Women Making History: Greta Thunberg

Updated: Oct 28

By: Elisabeth Mann


“Right here, right now is where we draw the line. The world is waking up. And change is coming whether you like it or not.”- Greta Thunberg

Greta Thunberg was born January 3rd, 2003 in Stockholm, Sweden to an opera singer mother, Malena Ernman, and actor father, Svante Thunberg. She first heard about climate change when she was eight years old. She became so depressed that nothing was being done about it that she developed an eating disorder. Greta Thunberg began her activism work at the age of 15 years old when she would stand outside the Swedish Parliament to call upon Parliament members to take action on climate change. Thunberg’s logic is deeply rooted in science and she encourages others to also look at the science behind climate change.


According to BBC News, Thunberg’s protest went viral on social media and her movement began gaining international attention. Thunberg has spent the last couple of years traveling the world by train and yacht joining students in the fight for climate change. In September 2019, she traveled to the UN climate conference where she called out politicians for only relying on young people to take action on climate change. It was at this conference she made her well-known speech stating “How dare you? I shouldn’t be up here. I should be back in school on the other side of the ocean, yet you all come to us young people for hope. How dare you?” This speech stirred up mass support and conversations regarding climate change.



According to Britannica, on top of being an activist for climate change, Thunberg also raises awareness for Asperger syndrome. She was eight years old when she found out she had Asperger syndrome which is characterized by abnormalities in social interactions but “normal” intelligence and language development. People with this syndrome find focus deeply on a specific interest, Thunberg’s being climate change. She tweeted “I have Aspergers and that means I’m sometimes a bit different from the norm. And- given the right circumstances- being different is a superpower.” By becoming such a powerful activist Thunberg has had to endure harsh criticism from public figures regarding her appearance and Aspergers. She has used her voice to encourage others that being different is not a bad thing and that you can use your differences as an asset to make a difference. She also shows that you can change the world no matter how old you are and that small actions make a difference.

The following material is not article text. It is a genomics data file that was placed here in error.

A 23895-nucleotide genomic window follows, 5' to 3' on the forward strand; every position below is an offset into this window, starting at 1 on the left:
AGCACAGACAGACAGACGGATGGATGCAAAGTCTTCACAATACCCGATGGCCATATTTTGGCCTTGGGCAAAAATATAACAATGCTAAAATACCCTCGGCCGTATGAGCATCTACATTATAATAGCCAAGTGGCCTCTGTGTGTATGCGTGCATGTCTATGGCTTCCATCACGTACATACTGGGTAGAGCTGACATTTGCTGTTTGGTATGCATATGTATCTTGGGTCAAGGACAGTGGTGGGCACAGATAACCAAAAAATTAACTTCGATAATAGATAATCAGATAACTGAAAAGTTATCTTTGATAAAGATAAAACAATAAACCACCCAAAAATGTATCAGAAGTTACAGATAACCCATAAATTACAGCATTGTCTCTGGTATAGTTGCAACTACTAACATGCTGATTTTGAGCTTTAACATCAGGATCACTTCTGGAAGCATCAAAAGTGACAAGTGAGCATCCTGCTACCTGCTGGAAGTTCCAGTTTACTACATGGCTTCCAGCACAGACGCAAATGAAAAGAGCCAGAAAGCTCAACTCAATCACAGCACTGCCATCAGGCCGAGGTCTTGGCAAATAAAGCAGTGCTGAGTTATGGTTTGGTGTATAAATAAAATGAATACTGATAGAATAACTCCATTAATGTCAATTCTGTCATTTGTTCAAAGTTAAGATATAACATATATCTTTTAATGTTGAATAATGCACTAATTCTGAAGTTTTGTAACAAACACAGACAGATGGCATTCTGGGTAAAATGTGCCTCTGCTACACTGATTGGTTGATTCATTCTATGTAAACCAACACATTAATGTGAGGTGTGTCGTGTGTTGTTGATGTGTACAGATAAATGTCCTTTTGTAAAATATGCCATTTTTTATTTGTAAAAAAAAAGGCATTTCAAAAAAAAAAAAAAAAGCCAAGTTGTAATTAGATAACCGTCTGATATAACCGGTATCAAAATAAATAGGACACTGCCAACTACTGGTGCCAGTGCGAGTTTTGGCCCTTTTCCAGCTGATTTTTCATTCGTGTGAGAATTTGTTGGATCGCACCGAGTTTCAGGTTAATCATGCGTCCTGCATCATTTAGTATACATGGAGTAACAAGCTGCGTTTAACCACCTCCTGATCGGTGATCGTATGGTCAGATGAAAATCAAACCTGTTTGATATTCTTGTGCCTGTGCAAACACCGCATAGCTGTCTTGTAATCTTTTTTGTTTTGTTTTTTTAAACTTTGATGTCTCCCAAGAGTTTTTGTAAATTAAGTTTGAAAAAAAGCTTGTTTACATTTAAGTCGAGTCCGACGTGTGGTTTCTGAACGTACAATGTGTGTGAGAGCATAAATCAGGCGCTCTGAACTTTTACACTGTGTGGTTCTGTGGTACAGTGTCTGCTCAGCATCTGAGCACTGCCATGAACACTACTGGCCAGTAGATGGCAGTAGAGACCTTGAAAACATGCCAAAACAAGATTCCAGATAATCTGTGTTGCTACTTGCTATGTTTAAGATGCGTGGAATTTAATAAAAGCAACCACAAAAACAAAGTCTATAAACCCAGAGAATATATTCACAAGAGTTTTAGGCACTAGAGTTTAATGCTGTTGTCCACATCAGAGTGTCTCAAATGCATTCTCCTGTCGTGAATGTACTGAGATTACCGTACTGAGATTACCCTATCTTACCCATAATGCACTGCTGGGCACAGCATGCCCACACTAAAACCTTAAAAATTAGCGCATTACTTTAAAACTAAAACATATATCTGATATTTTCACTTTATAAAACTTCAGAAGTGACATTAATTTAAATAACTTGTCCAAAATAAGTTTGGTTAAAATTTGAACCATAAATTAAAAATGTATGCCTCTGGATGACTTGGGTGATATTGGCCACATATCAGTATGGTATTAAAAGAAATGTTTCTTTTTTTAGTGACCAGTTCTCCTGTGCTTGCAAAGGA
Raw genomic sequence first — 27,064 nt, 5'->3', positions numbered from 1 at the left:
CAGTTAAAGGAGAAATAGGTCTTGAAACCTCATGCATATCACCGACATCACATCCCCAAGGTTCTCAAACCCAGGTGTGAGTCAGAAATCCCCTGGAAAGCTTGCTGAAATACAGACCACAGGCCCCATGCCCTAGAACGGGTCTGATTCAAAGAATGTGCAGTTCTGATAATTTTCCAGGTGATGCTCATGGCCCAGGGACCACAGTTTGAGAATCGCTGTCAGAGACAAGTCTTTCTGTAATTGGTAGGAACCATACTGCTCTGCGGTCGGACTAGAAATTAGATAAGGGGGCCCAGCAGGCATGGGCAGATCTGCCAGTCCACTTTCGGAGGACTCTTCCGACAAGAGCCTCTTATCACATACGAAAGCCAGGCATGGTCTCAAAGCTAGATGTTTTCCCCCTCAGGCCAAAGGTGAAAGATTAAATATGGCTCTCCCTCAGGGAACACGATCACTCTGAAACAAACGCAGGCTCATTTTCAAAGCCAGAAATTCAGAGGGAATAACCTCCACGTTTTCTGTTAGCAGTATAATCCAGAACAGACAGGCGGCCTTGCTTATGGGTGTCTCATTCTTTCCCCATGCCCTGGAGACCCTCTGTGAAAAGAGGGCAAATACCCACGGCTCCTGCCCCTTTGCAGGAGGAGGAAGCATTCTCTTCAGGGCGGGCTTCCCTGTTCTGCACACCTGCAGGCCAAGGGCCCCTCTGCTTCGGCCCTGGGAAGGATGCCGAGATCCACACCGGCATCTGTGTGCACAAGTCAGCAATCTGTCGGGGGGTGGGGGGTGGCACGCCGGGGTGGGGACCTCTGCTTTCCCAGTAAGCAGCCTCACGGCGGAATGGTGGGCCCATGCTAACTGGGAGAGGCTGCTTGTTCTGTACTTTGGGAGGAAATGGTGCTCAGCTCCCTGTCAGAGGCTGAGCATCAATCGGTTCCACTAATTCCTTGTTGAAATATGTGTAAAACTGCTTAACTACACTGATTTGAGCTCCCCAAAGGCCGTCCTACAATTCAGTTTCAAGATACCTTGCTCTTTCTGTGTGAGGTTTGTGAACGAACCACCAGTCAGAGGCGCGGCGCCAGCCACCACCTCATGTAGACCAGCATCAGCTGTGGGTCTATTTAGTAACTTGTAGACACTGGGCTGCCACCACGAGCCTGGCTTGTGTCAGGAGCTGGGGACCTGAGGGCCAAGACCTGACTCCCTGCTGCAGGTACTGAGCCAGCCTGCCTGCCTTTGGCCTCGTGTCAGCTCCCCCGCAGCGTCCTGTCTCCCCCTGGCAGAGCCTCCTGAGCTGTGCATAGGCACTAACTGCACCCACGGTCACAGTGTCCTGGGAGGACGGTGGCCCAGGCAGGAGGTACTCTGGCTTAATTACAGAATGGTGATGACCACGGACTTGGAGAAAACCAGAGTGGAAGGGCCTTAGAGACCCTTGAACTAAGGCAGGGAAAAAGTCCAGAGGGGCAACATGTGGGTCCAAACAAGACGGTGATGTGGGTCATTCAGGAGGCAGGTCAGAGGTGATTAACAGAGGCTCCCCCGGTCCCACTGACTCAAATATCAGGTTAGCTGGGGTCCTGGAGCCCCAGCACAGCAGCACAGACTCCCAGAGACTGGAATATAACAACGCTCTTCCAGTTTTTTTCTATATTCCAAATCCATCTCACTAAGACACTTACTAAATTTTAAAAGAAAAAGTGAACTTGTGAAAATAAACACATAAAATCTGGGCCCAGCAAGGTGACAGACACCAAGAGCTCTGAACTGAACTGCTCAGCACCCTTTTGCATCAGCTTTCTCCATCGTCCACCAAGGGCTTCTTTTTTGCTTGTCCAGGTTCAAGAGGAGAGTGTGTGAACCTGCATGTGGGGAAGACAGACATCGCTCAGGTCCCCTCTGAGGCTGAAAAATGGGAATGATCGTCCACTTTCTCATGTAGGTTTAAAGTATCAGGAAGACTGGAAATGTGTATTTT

“I don’t care about age. Nor do I care about those who do not accept science. I don’t have as much experience, and therefore I listen more. But I also have the right to express my opinion, no matter my age. Being young is a great advantage, since we see the world from a new perspective and we are not afraid to make radical changes.”

Thunberg’s mission is to pressure leaders and politicians to take action. She has done this through the “Fridays For Future” protests, meeting world leaders, and speaking at assemblies to debate and discuss climate change solutions. Through her work, she has been nominated for the Nobel Peace Prize in 2019 and became the youngest person to ever be honored as Time’s person of the year. She has also urged politicians to not listen to her but to listen to the scientists who have been studying the effects of climate change and warned us what could happen if we do not make changes.

Thunberg plans to travel to Mexico, Canada, and South America to see the regions most affected by climate change. Greta is an inspiring young woman who proves to other young people that they can make a difference. She is a prime example of a strong leader and advocates for change. Thunberg is urging us to take action now, or there will be nothing left to take action for.


Sources

"Greta Thunberg: Who Is She and What Does She Want?" BBC News. February 28, 2020. Accessed March 08, 2021.


"Greta Thunberg." Encyclopædia Britannica. Accessed March 08, 2021.


"Greta Thunberg: Teenager on a Global Mission to 'make a Difference'." The Guardian. September 26, 2019. Accessed March 08, 2021.






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